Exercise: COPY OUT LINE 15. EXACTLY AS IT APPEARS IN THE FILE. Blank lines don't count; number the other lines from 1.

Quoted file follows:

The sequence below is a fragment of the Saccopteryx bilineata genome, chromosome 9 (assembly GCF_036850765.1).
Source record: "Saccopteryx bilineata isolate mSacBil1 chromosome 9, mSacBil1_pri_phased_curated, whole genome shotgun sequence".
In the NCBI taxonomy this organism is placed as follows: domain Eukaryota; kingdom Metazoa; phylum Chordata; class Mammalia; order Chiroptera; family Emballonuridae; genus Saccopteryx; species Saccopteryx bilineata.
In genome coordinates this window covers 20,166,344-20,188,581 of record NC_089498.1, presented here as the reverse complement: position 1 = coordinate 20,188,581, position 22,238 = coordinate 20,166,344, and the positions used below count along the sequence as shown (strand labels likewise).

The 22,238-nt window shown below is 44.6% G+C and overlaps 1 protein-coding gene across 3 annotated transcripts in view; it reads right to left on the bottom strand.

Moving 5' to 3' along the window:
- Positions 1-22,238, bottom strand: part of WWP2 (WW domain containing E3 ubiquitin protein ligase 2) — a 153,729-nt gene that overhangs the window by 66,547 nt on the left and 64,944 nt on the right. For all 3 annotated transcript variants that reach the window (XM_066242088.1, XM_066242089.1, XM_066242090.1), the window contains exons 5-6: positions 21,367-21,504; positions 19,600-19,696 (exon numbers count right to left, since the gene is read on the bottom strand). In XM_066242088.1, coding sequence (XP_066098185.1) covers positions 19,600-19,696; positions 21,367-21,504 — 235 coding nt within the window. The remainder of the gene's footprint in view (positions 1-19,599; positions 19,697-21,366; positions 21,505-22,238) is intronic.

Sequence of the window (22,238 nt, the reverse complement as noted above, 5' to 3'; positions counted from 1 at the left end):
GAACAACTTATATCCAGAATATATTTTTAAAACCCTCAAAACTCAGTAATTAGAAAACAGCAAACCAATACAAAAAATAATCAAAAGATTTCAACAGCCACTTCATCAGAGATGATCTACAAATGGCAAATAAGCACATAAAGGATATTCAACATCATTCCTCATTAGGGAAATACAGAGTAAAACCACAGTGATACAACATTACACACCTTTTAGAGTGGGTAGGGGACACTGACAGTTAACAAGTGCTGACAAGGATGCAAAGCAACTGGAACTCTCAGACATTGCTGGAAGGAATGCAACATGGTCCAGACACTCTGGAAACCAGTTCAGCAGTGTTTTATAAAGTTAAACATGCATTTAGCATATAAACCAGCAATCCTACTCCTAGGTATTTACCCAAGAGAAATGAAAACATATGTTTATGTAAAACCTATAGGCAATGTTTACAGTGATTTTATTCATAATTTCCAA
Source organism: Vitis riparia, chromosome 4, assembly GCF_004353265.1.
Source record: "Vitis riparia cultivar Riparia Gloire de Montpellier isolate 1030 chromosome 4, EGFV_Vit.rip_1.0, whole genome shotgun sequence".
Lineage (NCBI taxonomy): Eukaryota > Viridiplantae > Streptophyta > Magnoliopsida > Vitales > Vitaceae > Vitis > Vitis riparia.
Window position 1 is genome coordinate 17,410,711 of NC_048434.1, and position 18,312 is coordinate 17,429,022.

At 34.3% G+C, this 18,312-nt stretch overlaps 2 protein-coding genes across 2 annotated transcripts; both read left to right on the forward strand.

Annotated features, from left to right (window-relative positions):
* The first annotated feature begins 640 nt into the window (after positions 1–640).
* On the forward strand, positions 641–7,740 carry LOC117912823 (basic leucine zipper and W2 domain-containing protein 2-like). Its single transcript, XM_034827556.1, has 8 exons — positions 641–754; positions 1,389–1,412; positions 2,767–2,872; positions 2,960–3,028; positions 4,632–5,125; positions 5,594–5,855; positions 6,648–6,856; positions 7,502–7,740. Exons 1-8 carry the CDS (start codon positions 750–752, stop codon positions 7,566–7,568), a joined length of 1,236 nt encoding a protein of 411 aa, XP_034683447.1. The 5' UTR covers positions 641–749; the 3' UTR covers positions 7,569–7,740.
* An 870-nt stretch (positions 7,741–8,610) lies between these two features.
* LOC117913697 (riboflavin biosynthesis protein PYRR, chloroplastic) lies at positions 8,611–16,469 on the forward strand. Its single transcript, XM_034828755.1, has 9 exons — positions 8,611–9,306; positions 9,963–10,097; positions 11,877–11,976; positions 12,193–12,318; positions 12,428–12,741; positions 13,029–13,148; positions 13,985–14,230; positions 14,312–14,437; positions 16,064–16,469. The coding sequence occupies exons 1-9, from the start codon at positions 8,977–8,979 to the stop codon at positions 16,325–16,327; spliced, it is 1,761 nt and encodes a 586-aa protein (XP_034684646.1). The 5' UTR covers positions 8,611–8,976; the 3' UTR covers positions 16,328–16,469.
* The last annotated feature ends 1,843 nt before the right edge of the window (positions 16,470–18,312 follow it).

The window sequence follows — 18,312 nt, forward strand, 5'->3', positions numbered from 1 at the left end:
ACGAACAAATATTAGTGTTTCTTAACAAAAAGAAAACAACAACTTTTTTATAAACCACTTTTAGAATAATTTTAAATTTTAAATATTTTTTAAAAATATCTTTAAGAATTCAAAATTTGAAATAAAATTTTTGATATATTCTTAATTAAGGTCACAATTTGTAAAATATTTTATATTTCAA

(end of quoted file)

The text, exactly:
Annotated features, from left to right (window-relative positions):